Welcome to Honduras

IMG_2022_SnapseedAuthor’s note: This is the second post in my series on my recent trip to Honduras. To read more, click here.

As I walked down the stairs off the plane and entered the steamy, humid air of Honduras I felt an instant shock at the thickness and warmth of the air. After a dry cold December in Minnesota, the tropical heat and humidity of Roatan felt like I had entered a sauna fully dressed.

The second reminder that I had arrived in Honduras was Customs. I have traveled abroad many times and had never seen a Customs area and process quite like the one I found in the tiny airport of Roatan. There was no rhyme or reason to the queue. It was just a random, push and shove line and somehow I ended up at the back with a group of energetic scuba instructors. At least we got a few laughs at the craziness of customs on a small foreign island!

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Landed

Author’s note: This is the first post in my series on my trip to Honduras. To view all posts in this series, click here

Traveling to Central America from Minnesota is not bad. Total flying time is generally less than six hours with a connection in Houston. Furthermore, the time zone is either the same or only an hour different making jet lag a non-issue. The only bad thing about my flight was the departure time: 5:15 am. That meant I had to wake up at 3 am to catch my flight on Saturday, January 5th to Honduras. After a restless night of tossing and turning, and constantly checking the clock I was off to the airport, pillow in hand and ready to launch off on my latest adventure.

I had many mixed feelings about going to Honduras. After a bout of illnesses in our family, I was reluctant to leave. I also had a bit of anxiety about going there. I had read the reports on the US Government’s travel site on Honduras, and knew Honduras held the record for the highest level of murders in Central America. I also knew that Honduras is one of the poorest countries in the Western Hemisphere after Haiti and in line with Bolivia and Guyana. In fact, nearly two-thirds of Hondurans live in poverty and a whopping 45% in extreme poverty, something that was going to be difficult to witness. Yet, I also left with a feeling of the usual excitement of adventure that I feel before exploring a new place. I was determined to make this trip a meaningful one.

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First impressions on nine days in Honduras

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Sunset over West Bay Beach on the island of Roatan is always a magical treat.

Sunday night I arrived home utterly exhausted and unfortunately sick from Honduras. I tend to be prone to stomach bugs when I travel to developing countries and thankfully I always carry an antibiotic which has already began to help. Nevertheless, I lost six pounds in a week and came back to a sick child again as well. We just can’t seem to get healthy in our house.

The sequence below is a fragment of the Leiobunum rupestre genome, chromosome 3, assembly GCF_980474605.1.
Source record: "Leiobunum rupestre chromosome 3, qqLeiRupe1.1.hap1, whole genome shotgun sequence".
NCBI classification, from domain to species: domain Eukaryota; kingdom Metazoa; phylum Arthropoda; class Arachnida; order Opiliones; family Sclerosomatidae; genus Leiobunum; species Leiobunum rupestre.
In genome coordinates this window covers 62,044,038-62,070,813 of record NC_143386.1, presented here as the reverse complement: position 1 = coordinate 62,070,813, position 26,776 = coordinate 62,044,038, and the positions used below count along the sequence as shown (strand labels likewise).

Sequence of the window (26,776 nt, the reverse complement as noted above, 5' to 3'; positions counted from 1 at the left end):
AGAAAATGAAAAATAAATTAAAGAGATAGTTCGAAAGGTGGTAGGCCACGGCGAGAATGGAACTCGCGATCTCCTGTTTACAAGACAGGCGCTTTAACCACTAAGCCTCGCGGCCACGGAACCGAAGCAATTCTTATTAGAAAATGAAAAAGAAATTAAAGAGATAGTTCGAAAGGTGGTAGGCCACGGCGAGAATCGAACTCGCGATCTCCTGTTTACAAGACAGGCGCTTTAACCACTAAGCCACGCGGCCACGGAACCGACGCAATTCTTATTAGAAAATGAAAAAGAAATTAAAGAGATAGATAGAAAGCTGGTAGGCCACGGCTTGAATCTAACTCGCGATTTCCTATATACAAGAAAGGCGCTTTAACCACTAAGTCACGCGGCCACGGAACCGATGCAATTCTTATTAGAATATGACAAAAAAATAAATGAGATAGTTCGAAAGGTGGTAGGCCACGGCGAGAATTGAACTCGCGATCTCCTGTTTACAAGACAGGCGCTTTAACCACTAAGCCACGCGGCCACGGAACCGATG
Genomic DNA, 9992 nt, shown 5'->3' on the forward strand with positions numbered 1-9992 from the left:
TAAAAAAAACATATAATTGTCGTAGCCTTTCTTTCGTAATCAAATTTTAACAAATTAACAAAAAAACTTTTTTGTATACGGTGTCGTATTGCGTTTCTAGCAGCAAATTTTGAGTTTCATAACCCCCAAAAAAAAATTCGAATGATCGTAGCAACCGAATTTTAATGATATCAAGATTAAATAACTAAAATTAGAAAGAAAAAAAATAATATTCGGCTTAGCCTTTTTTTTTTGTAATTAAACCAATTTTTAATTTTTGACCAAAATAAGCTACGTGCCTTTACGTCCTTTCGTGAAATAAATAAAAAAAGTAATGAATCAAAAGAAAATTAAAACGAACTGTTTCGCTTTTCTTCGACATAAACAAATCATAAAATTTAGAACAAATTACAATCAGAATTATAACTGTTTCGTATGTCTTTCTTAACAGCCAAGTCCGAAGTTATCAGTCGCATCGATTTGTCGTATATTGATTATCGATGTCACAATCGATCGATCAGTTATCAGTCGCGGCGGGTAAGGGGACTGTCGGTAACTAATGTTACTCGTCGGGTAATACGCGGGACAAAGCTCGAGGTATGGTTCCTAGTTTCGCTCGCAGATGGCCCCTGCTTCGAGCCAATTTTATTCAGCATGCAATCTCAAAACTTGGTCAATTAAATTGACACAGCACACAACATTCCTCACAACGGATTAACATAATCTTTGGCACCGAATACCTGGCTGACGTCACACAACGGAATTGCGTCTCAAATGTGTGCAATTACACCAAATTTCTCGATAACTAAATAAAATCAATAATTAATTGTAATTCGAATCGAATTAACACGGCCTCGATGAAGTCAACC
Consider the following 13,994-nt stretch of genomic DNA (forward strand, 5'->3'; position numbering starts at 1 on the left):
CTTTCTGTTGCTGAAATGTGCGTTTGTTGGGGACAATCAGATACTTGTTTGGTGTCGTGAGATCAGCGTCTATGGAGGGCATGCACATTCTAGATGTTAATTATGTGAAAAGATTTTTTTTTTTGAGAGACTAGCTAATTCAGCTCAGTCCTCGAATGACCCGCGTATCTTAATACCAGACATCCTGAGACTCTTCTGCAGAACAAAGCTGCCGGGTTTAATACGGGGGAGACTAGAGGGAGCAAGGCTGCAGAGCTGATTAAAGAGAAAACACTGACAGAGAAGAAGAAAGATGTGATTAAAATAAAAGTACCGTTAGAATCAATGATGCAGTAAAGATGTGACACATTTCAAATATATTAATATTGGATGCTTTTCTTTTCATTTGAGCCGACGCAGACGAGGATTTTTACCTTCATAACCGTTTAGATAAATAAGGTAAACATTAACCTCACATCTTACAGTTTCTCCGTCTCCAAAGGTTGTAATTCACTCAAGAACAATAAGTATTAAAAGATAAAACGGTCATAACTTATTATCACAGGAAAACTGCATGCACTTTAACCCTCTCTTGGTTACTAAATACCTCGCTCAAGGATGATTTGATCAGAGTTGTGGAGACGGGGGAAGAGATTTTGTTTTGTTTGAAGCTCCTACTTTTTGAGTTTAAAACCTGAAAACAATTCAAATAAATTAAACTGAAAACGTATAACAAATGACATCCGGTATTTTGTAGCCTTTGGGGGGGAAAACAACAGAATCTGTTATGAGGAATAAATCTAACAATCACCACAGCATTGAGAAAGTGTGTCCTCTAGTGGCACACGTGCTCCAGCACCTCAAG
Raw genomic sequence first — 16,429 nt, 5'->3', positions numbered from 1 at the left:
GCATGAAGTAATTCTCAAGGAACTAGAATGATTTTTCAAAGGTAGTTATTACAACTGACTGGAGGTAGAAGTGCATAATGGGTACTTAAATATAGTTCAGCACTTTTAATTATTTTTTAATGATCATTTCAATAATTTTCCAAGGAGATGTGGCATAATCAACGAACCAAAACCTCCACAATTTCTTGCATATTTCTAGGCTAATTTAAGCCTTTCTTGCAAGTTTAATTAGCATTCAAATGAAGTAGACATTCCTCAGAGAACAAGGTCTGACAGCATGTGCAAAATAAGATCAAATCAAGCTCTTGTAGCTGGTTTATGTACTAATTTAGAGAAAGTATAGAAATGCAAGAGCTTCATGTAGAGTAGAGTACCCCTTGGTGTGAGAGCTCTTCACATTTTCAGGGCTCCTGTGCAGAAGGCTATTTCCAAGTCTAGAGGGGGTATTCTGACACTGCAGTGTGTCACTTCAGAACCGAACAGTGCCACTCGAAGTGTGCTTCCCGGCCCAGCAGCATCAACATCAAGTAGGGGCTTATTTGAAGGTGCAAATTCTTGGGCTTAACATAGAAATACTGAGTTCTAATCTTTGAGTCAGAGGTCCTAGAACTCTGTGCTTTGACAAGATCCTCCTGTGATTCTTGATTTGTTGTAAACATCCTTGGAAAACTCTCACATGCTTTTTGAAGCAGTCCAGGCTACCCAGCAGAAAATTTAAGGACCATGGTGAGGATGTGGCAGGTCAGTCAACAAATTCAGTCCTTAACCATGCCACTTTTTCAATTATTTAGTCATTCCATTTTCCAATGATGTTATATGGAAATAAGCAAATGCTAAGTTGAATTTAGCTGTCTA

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The tropical island of Roatan. Worlds apart from the mainland of Honduras where 80% of the people live in poverty.

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Last morning in Roatan

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View from my hotel room across to the cay or “key” where the resort is located. I wanted to experience the cheap and the nice while in Roatan and both have been great. In US terms though this resort isn’t expensive but for Honduras it is. It is amazing. You can dive and snorkel right off the cay but unfortunately it’s been really windy so I haven’t gone much.

I can’t believe that it is already my last morning in Honduras. I leave for home in four hours already!

It has been an incredible trip. I have learned and experienced so much here over the last nine days that I am giddy and can hardly wait to start writing!!!! I will have so much to share with you.

The island of Roatan is amazing. As I am not one to sit around too much ( I got this from my dad!) I hired a local guide to take me around the island yesterday and in five hours I saw everything. All the Garifuna villages and the islanders’ houses on stilts. The beautiful resorts and the local culture. It was amazing.

It is crazy how different the mainland of Honduras is compared to Roatan. Like a different planet. But I am so thankful I got to experience both. There is a part of me that truly enjoys off the beaten path travel and even though I went nine days without a hot shower ( this is a western luxury that the mainland does not have), I loved every minute of it. For me, that is what travel is all about. Not just staying at the fancy hotels but living and experiencing a country like a local which I did while living with a Honduran family on La Ceiba.

Anyway, I will leave you with only a few photos for now as I want to enjoy my last morning in paradise before I go home to an 80 degree F temperature difference (lucky me, a Canadian cold front just arrived in Minnesota).

Enjoy these photos and next week I will start writing about my journey in Honduras.

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Sunrise from my room.